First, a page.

Card Games For Dummies, 2nd Edition
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Card games are meant to be fun and entertaining and paying attention to the do’s and don’ts of card-playing can help you keep your enjoyment factor high and your frustration level low.

Card-playing do’s include:

  • Determine the rules of the game before play begins. Most games have several variations, and you need to iron out the rules before you start.

  • Shuffle the cards before each hand. Cut the cards, or arrange for someone else to do so, before dealing them.

  • Make sure that no one can see your cards, both during the deal and during play.

  • Avoid conversation that gives away information, or if the sole purpose of your remarks is to upset, irritate, or mislead your partner or opponents. (At Poker, though, you can get away with almost anything!)

  • Try to remember all the cards that you held at the start of play and recall the salient details of the cards played by the other players.

  • Listen to your partner’s bids and watch his plays. He wants to help you, so don’t ignore him.

  • Play each card in the same tempo. The speed of your play can emphasize how you feel about your cards.

  • Study your opponents’ actions at the table. If the game involves bluffing, try to read body language during bluffs. If you can, try to watch a group of players before joining them; you can read their behavior better when you’re not tied to one position at the table and you don’t have to worry about a hand.

  • Only try to bluff only one or two players at a time. If you’re bluffing against three or more players, the odds are that one of them can beat whatever bluff you’re pretending to hold.

Card-playing don’ts include:

  • Make any undue efforts to look at anyone else’s hand, both during the deal and during play.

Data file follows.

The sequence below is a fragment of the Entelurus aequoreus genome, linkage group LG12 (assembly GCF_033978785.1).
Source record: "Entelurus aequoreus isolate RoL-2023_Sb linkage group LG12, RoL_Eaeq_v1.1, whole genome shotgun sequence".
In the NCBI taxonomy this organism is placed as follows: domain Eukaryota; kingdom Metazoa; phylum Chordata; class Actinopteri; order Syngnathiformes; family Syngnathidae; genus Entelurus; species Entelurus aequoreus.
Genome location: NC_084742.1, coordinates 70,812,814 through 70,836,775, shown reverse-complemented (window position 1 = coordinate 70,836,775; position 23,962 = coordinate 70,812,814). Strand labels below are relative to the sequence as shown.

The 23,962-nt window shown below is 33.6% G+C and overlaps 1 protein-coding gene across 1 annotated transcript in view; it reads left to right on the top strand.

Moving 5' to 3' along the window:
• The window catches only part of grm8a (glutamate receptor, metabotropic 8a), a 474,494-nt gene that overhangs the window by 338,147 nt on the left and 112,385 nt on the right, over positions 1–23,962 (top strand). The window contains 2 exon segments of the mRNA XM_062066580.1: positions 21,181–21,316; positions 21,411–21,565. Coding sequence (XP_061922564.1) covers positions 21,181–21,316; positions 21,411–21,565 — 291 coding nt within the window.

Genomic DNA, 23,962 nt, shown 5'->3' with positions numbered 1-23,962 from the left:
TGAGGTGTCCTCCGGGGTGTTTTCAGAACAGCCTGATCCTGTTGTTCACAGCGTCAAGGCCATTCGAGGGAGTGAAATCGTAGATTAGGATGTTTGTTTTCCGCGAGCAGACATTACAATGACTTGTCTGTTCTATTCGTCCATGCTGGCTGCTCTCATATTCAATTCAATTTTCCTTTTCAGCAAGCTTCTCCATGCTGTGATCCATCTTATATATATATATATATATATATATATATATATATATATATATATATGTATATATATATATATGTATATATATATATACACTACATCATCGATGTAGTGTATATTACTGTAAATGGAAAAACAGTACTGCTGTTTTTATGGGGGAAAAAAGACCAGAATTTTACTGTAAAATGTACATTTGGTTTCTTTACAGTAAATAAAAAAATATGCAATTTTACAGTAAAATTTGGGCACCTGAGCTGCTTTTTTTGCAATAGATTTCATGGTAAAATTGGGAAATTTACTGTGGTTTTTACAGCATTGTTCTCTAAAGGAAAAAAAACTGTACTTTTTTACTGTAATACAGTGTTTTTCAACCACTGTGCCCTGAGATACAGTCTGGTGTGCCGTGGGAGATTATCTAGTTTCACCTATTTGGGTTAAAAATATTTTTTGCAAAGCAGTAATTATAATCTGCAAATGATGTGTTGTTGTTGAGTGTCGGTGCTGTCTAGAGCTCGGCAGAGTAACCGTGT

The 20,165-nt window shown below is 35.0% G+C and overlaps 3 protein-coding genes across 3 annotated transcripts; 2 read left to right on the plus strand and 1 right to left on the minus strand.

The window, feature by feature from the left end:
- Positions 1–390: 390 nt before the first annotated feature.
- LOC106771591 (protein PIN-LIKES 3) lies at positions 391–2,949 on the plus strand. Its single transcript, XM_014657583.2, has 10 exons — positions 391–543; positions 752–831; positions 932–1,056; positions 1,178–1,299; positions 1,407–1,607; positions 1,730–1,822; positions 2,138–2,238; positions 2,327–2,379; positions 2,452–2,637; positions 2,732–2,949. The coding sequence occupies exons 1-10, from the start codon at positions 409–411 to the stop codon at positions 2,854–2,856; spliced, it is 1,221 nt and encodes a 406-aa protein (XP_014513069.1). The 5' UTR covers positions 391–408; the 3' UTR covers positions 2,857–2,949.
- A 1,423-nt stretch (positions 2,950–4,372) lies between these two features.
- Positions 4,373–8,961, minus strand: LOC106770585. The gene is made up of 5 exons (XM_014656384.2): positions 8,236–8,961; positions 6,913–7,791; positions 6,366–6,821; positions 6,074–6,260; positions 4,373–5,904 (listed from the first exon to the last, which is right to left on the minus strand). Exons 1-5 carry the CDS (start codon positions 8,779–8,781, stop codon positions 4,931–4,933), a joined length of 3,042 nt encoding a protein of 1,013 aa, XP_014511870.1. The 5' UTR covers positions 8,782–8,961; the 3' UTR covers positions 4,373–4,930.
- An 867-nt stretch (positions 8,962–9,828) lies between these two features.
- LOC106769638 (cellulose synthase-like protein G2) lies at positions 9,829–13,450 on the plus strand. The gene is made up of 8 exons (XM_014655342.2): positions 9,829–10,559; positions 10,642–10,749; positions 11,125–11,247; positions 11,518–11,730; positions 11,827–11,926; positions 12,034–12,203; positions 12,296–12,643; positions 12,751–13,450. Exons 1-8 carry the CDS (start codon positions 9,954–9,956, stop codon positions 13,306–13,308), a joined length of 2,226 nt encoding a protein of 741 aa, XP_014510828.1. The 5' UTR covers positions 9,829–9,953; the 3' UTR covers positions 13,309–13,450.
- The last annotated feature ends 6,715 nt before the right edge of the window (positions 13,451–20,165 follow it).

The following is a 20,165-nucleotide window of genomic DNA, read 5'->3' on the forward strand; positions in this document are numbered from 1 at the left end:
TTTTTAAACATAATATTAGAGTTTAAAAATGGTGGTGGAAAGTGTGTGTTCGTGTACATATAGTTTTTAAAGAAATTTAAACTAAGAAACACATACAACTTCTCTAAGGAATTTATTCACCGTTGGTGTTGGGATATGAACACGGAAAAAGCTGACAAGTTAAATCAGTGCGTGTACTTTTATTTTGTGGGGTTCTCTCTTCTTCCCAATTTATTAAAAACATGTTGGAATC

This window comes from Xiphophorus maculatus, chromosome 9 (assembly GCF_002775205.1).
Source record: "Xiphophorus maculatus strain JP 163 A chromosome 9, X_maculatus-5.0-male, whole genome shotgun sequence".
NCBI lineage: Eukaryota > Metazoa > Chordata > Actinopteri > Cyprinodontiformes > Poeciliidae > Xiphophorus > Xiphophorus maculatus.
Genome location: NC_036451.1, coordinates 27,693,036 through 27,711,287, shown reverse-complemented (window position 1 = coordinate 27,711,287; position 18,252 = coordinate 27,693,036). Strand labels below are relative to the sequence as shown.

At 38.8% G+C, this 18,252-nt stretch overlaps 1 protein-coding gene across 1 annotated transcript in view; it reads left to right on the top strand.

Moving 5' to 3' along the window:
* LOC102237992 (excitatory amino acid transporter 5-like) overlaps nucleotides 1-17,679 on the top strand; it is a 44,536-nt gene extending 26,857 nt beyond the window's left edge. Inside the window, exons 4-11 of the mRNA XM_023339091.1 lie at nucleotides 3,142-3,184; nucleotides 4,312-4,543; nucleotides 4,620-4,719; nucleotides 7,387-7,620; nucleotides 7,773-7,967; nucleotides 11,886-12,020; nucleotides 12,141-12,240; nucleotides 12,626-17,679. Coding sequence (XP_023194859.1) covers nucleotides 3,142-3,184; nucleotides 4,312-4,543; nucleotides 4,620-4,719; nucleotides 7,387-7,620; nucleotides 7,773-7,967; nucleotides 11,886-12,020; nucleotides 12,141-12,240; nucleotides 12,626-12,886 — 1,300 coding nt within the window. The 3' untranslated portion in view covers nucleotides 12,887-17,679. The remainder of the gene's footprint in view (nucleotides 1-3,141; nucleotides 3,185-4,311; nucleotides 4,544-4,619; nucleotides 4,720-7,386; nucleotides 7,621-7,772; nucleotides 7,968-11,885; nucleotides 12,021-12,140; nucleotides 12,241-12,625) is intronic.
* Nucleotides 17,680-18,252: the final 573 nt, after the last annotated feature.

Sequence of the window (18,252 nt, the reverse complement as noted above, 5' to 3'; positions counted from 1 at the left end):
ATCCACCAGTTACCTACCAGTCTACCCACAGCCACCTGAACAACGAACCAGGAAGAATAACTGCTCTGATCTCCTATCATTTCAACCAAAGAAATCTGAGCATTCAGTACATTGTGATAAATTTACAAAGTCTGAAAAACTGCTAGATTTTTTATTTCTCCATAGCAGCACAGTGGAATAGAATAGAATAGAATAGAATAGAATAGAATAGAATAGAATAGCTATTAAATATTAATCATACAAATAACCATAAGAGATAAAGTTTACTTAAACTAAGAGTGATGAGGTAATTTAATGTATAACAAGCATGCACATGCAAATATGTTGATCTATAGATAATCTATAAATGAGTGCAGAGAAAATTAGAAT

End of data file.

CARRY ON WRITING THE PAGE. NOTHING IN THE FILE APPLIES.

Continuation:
• Pick up your cards until the deal is finished.

  • Indicate whether you’re pleased or unhappy about the cards you’re dealt. In an individual game, you give your opponents unnecessary information about your hand. In a partnership game, you give your partner illegal information about your holdings.

  • Accidentally expose any cards while dealing, either by turning a card over or by distributing them in such a way that players can see them.

  • Accidentally drop a card on the table (as opposed to playing it). If you do so in an individual game, your opponent benefits from the sight of part of your hand, which is punishment enough for the error. In a partnership game, exposing a card gives your partner unauthorized information, which may lead to penalties.

  • Play or lead out of turn. Pay attention to the game so you don’t get caught in this embarrassing position.

  • Criticize your partner. It never accomplishes anything positive. Don’t dwell on what has passed; the cards have no memory.

About This Article

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Barry Rigal was born with a deck of cards in his hand. Having started with the children’s games, Whist, Rummy, and Solitaire, he moved on to Bridge at the age of 12. After graduating from Oxford University (where he captained the Bridge team), he worked in accountancy. Highlights of his work career were learning how to play Piquet and Clobyosh in the Tax Department of Thomson McLintock. After four years with Price Waterhouse, supervising the partnership’s Bridge team, he went into the world of business, working seven years in the Oil Taxation department of Conoco. During that time he began a career as a journalist and commentator on card games. Over the course of the last two decades he has written newspaper and magazine articles and six books on Bridge.

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